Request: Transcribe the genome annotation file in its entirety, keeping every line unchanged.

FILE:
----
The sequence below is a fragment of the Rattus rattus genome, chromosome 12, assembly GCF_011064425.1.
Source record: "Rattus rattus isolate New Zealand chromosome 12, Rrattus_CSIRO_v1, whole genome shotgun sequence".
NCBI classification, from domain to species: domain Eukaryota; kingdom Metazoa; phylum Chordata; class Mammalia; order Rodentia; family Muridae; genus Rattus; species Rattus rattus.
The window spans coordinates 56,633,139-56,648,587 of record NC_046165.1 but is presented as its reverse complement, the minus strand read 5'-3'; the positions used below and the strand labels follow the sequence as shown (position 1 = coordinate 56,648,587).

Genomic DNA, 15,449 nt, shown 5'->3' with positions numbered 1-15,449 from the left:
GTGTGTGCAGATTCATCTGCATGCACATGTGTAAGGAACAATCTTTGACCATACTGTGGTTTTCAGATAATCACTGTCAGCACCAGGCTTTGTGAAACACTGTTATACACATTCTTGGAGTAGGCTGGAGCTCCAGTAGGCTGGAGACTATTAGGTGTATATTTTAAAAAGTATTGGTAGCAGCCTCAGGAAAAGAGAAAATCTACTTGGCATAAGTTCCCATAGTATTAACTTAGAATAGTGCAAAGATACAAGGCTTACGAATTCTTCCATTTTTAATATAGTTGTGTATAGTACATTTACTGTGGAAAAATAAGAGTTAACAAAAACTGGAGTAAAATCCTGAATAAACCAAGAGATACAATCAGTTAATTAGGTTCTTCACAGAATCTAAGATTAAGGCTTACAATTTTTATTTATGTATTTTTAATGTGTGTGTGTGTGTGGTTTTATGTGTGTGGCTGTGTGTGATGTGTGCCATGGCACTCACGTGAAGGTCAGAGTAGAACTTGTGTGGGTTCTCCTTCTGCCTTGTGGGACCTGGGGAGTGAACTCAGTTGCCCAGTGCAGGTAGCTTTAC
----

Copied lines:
The sequence below is a fragment of the Rattus rattus genome, chromosome 12, assembly GCF_011064425.1.
Source record: "Rattus rattus isolate New Zealand chromosome 12, Rrattus_CSIRO_v1, whole genome shotgun sequence".
NCBI classification, from domain to species: domain Eukaryota; kingdom Metazoa; phylum Chordata; class Mammalia; order Rodentia; family Muridae; genus Rattus; species Rattus rattus.
The window spans coordinates 56,633,139-56,648,587 of record NC_046165.1 but is presented as its reverse complement, the minus strand read 5'-3'; the positions used below and the strand labels follow the sequence as shown (position 1 = coordinate 56,648,587).

Genomic DNA, 15,449 nt, shown 5'->3' with positions numbered 1-15,449 from the left:
GTGTGTGCAGATTCATCTGCATGCACATGTGTAAGGAACAATCTTTGACCATACTGTGGTTTTCAGATAATCACTGTCAGCACCAGGCTTTGTGAAACACTGTTATACACATTCTTGGAGTAGGCTGGAGCTCCAGTAGGCTGGAGACTATTAGGTGTATATTTTAAAAAGTATTGGTAGCAGCCTCAGGAAAAGAGAAAATCTACTTGGCATAAGTTCCCATAGTATTAACTTAGAATAGTGCAAAGATACAAGGCTTACGAATTCTTCCATTTTTAATATAGTTGTGTATAGTACATTTACTGTGGAAAAATAAGAGTTAACAAAAACTGGAGTAAAATCCTGAATAAACCAAGAGATACAATCAGTTAATTAGGTTCTTCACAGAATCTAAGATTAAGGCTTACAATTTTTATTTATGTATTTTTAATGTGTGTGTGTGTGTGGTTTTATGTGTGTGGCTGTGTGTGATGTGTGCCATGGCACTCACGTGAAGGTCAGAGTAGAACTTGTGTGGGTTCTCCTTCTGCCTTGTGGGACCTGGGGAGTGAACTCAGTTGCCCAGTGCAGGTAGCTTTAC